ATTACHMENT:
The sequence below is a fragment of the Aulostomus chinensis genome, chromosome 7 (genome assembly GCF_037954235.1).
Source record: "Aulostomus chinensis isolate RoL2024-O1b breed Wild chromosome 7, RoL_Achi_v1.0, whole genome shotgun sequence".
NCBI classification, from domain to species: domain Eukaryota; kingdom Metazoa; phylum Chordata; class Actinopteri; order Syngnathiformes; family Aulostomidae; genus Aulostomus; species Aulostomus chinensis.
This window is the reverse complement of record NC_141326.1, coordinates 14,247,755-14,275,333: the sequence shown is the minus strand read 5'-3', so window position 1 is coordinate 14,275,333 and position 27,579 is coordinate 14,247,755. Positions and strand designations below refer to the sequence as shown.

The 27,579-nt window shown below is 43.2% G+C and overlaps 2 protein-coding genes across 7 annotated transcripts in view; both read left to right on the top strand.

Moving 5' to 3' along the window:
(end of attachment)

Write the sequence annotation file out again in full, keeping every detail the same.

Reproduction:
The sequence below is a fragment of the Aulostomus chinensis genome, chromosome 7 (genome assembly GCF_037954235.1).
Source record: "Aulostomus chinensis isolate RoL2024-O1b breed Wild chromosome 7, RoL_Achi_v1.0, whole genome shotgun sequence".
NCBI classification, from domain to species: domain Eukaryota; kingdom Metazoa; phylum Chordata; class Actinopteri; order Syngnathiformes; family Aulostomidae; genus Aulostomus; species Aulostomus chinensis.
This window is the reverse complement of record NC_141326.1, coordinates 14,247,755-14,275,333: the sequence shown is the minus strand read 5'-3', so window position 1 is coordinate 14,275,333 and position 27,579 is coordinate 14,247,755. Positions and strand designations below refer to the sequence as shown.

The 27,579-nt window shown below is 43.2% G+C and overlaps 2 protein-coding genes across 7 annotated transcripts in view; both read left to right on the top strand.

Moving 5' to 3' along the window: